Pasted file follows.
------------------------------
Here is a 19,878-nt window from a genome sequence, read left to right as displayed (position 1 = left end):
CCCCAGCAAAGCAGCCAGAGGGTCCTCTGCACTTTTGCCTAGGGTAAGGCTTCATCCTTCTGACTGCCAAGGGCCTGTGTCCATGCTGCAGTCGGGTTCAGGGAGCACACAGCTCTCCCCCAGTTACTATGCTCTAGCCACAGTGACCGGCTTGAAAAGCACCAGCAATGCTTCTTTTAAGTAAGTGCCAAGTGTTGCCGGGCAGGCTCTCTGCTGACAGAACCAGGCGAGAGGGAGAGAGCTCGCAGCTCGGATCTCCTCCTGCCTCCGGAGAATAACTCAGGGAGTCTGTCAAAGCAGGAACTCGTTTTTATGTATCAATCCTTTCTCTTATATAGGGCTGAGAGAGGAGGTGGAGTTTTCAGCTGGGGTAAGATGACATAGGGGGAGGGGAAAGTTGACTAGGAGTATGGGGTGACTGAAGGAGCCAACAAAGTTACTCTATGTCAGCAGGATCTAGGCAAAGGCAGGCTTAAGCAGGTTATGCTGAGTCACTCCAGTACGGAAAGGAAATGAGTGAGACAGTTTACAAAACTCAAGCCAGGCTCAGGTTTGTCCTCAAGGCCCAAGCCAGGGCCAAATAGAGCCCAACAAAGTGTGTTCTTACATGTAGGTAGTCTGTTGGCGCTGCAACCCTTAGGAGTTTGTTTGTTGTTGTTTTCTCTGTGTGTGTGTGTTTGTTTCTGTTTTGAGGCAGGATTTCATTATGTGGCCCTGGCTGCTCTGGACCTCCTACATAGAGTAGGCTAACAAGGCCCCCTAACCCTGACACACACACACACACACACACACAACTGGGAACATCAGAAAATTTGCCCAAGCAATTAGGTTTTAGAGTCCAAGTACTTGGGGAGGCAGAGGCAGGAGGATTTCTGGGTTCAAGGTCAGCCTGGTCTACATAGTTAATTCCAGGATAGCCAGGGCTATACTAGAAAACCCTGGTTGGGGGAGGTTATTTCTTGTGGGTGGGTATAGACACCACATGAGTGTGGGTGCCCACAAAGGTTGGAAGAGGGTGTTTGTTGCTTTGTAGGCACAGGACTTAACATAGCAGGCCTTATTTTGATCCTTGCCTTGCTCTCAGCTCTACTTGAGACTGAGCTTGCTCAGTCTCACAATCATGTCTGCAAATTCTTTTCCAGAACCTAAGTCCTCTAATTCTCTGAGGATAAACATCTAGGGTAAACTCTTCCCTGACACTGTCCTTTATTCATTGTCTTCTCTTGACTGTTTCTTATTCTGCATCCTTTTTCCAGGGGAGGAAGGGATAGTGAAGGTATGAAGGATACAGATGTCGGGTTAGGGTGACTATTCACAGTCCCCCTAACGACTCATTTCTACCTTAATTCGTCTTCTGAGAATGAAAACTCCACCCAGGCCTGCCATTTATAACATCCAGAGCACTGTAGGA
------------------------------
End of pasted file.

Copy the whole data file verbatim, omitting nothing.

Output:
Here is a 19,878-nt window from a genome sequence, read left to right as displayed (position 1 = left end):
CCCCAGCAAAGCAGCCAGAGGGTCCTCTGCACTTTTGCCTAGGGTAAGGCTTCATCCTTCTGACTGCCAAGGGCCTGTGTCCATGCTGCAGTCGGGTTCAGGGAGCACACAGCTCTCCCCCAGTTACTATGCTCTAGCCACAGTGACCGGCTTGAAAAGCACCAGCAATGCTTCTTTTAAGTAAGTGCCAAGTGTTGCCGGGCAGGCTCTCTGCTGACAGAACCAGGCGAGAGGGAGAGAGCTCGCAGCTCGGATCTCCTCCTGCCTCCGGAGAATAACTCAGGGAGTCTGTCAAAGCAGGAACTCGTTTTTATGTATCAATCCTTTCTCTTATATAGGGCTGAGAGAGGAGGTGGAGTTTTCAGCTGGGGTAAGATGACATAGGGGGAGGGGAAAGTTGACTAGGAGTATGGGGTGACTGAAGGAGCCAACAAAGTTACTCTATGTCAGCAGGATCTAGGCAAAGGCAGGCTTAAGCAGGTTATGCTGAGTCACTCCAGTACGGAAAGGAAATGAGTGAGACAGTTTACAAAACTCAAGCCAGGCTCAGGTTTGTCCTCAAGGCCCAAGCCAGGGCCAAATAGAGCCCAACAAAGTGTGTTCTTACATGTAGGTAGTCTGTTGGCGCTGCAACCCTTAGGAGTTTGTTTGTTGTTGTTTTCTCTGTGTGTGTGTGTTTGTTTCTGTTTTGAGGCAGGATTTCATTATGTGGCCCTGGCTGCTCTGGACCTCCTACATAGAGTAGGCTAACAAGGCCCCCTAACCCTGACACACACACACACACACACACACAACTGGGAACATCAGAAAATTTGCCCAAGCAATTAGGTTTTAGAGTCCAAGTACTTGGGGAGGCAGAGGCAGGAGGATTTCTGGGTTCAAGGTCAGCCTGGTCTACATAGTTAATTCCAGGATAGCCAGGGCTATACTAGAAAACCCTGGTTGGGGGAGGTTATTTCTTGTGGGTGGGTATAGACACCACATGAGTGTGGGTGCCCACAAAGGTTGGAAGAGGGTGTTTGTTGCTTTGTAGGCACAGGACTTAACATAGCAGGCCTTATTTTGATCCTTGCCTTGCTCTCAGCTCTACTTGAGACTGAGCTTGCTCAGTCTCACAATCATGTCTGCAAATTCTTTTCCAGAACCTAAGTCCTCTAATTCTCTGAGGATAAACATCTAGGGTAAACTCTTCCCTGACACTGTCCTTTATTCATTGTCTTCTCTTGACTGTTTCTTATTCTGCATCCTTTTTCCAGGGGAGGAAGGGATAGTGAAGGTATGAAGGATACAGATGTCGGGTTAGGGTGACTATTCACAGTCCCCCTAACGACTCATTTCTACCTTAATTCGTCTTCTGAGAATGAAAACTCCACCCAGGCCTGCCATTTATAACATCCAGAGCACTGTAGGA